04 February 2013

Johan Turi - An Account of the Sámi

Source: www.arkivverket.no

Johan Turi

Johan Turi  is a familiar name to most anyone who has heard stories or read about the Sámi. Sámi are the indigenous people who inhabitate the Arctic area of Sámpi, which today encompasses parts of the far north in Norway, Sweden, Finland, and the Kola Peninsula of Russia.

Source: www.arkivverket.no
Johan Turi (a.k.a. Johannes Olsen Thuri) was born in Kautokeino, Norway in March of 1854. Kautokeino is in the northernmost fylke (county) in Norway and shares a border with Finland. The community is straight north of Sweden.

Johan Turi was a wolf-hunter, a bear-hunter, an artist, and a bachelor with a dream. His dream was to publish a book that told the story of his people, the Sámi life. In 1908 this dream was about to come to fruition. He hand-wrote a manuscript into several bound notebooks. He included 14 hand-drawn illustrations. This all took place during a two-month stay in a hut at Duortnojávri; Torneträsk.

Emilie Demant Hatt, a Danish artist (and later ethnographer), encouraged Turi to write down his stories. She took these notebooks back to her home in Denmark, transcribed them, and translated them with the help of Anders Pederson and Vilheim Thomsen, two philologists.The final publication was an innovative bilingual edition written in both Danish and Sámi. This unique piece of literature was soon translated from Danish into German, English, and several other languages.

The year 2010 marked the one-hundredth anniversary of the first publication of Johan Turi's Muitalus samiid birra (An Account of the Sámi), the first secular book ever published in the Sámi language.
Turi's book is a classic of Sámi literature and cultural history. It provides fascinating insights into Sámi traditional practices, from reindeer husbandry to hunting and trapping, to childbirth, healing, courtship and song. Turi's account provides a unique glimpse of turn-of-the-twentieth-century Sámi life.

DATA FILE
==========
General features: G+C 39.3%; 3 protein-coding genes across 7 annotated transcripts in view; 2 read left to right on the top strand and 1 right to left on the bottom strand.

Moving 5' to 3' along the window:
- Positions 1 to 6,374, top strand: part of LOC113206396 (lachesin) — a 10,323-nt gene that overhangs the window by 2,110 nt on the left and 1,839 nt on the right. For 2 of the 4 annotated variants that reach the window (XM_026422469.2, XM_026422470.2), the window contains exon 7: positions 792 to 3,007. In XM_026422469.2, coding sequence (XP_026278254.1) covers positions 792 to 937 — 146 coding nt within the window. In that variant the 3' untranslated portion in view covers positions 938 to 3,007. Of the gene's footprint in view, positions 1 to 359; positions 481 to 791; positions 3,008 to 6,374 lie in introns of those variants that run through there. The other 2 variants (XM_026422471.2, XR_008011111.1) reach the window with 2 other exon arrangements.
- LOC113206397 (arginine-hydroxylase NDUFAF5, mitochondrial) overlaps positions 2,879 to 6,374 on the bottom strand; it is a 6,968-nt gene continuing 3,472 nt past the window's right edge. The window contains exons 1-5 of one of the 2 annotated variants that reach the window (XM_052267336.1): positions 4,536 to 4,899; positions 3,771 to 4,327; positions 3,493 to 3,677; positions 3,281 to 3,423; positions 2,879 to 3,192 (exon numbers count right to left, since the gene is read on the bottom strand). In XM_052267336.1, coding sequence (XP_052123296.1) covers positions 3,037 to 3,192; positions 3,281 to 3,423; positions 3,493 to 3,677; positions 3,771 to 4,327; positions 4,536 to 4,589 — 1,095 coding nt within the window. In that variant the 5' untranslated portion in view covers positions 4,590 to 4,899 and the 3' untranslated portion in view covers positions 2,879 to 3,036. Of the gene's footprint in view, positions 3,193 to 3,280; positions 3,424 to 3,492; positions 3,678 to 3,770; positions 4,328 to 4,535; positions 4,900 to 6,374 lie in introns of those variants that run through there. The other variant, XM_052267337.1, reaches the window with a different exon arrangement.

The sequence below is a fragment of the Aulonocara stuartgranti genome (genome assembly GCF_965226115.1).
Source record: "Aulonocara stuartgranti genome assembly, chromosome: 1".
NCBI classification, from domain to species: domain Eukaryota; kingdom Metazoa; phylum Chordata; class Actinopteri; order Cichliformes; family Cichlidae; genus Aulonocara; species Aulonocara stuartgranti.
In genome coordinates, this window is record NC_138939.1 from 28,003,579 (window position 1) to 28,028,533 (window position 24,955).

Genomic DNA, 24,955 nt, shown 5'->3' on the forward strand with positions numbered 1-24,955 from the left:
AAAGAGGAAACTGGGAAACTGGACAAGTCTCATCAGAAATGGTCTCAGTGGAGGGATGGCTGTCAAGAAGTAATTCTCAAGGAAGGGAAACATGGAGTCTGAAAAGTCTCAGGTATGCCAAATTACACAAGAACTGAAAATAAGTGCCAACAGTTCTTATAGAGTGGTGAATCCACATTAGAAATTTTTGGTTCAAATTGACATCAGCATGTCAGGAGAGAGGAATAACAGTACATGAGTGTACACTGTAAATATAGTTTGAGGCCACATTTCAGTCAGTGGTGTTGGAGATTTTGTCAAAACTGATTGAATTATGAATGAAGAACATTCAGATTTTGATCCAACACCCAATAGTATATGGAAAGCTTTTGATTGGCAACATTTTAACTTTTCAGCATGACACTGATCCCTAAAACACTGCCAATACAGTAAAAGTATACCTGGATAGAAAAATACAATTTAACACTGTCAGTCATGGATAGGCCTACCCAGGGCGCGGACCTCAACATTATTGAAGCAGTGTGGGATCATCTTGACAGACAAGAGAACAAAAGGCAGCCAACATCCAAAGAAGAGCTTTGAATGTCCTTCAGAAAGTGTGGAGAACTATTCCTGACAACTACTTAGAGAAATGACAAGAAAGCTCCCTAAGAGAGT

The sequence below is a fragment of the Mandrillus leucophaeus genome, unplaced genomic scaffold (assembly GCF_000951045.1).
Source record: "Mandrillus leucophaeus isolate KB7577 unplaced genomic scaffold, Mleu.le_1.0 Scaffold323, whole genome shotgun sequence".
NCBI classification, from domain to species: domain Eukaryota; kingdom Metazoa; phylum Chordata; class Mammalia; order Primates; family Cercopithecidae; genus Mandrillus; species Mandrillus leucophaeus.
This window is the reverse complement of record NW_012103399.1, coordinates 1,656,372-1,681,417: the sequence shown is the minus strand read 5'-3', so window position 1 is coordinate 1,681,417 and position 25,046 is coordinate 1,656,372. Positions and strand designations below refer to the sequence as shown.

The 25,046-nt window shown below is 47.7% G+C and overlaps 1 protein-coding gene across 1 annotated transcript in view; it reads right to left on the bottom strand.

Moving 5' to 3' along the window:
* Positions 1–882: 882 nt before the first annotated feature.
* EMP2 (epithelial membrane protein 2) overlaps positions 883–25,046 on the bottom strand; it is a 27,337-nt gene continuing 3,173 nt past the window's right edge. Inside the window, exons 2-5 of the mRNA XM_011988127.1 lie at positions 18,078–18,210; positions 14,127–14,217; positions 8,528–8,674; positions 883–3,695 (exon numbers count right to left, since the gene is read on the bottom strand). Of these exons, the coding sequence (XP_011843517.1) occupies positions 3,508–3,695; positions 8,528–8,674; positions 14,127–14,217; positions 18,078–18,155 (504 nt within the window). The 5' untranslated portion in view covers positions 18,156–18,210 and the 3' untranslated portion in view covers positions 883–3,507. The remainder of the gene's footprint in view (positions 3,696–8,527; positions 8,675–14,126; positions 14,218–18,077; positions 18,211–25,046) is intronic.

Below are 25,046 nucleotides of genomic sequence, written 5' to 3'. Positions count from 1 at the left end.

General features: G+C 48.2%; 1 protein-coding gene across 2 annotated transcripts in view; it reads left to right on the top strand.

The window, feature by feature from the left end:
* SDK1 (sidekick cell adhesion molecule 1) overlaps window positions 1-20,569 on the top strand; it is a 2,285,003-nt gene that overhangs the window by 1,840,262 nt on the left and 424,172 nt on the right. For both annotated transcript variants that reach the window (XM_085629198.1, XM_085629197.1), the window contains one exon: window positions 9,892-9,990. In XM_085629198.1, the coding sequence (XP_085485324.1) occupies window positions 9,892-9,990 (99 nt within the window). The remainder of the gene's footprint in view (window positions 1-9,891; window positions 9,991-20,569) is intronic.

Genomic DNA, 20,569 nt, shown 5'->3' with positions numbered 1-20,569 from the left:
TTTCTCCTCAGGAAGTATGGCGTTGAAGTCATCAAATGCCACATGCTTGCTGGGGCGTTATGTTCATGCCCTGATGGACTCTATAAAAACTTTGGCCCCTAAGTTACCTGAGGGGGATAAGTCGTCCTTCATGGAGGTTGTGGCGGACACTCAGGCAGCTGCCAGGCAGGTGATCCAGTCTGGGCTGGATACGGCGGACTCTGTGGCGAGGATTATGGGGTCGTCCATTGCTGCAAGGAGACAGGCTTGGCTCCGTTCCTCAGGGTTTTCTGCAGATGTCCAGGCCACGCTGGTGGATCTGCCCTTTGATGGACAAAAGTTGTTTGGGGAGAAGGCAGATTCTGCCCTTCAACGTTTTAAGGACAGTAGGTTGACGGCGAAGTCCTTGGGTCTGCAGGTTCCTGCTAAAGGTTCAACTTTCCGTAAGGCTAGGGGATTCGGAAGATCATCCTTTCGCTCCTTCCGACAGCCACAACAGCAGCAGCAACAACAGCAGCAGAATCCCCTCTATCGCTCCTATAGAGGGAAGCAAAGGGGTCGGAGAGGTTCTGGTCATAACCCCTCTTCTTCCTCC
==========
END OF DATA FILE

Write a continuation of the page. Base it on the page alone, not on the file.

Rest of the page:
Now a direct translation from the Sámi language into English is available. Thomas A. DuBois, professor in the Department of Scandinavian Studies at the University of Wisconsin, reviewed the original notebooks written in Turi's handwriting, and translated them directly into English. Illustrated with examples of Turi's artwork, this new English translation has been published in a 221-page hardcover book, by ČálliidLágádus (authors' publisher), located in Deatnu/Tana, Norway.

Last week I wrote about the The Sámi-Americans of Poulsbo. In that post I mentioned meeting author Ellen Marie Jensen at the Poulsbo Historical Society (Tuesday, January 8, 2013). She was there to share this exquisite publication with the Poulsbo community. The story is well worth reading, and the black-and-white and color pictures are magnificent. Currently, the book can only be purchased from the publisher (for US $75).  I was able to purchase my copy of the book -- a valuable keepsake -- following Ms. Jensen's talk, however.

For a sneak peek at what is contained within the pages of the new book, Johan Turi - An Account of the Sámi, I recommend this wonderful slide show. (It's all in Sámi, but the pictures are fabulous.)

Also of note:  Barbara Sjohoim, a Pacific Northwest author, has posted insights into the Johan Turi story on her blog Lapponia: a northern state of mind, including analysis of rumors about Johan Turi and Emilie Demant Hatt that have circulated over the years. Ms. Sjohoim is in the final stages of writing a book about Emilie Demant Hatt's life.  Titled With the Lapps in the High Mountains, it will be published in May 2013.

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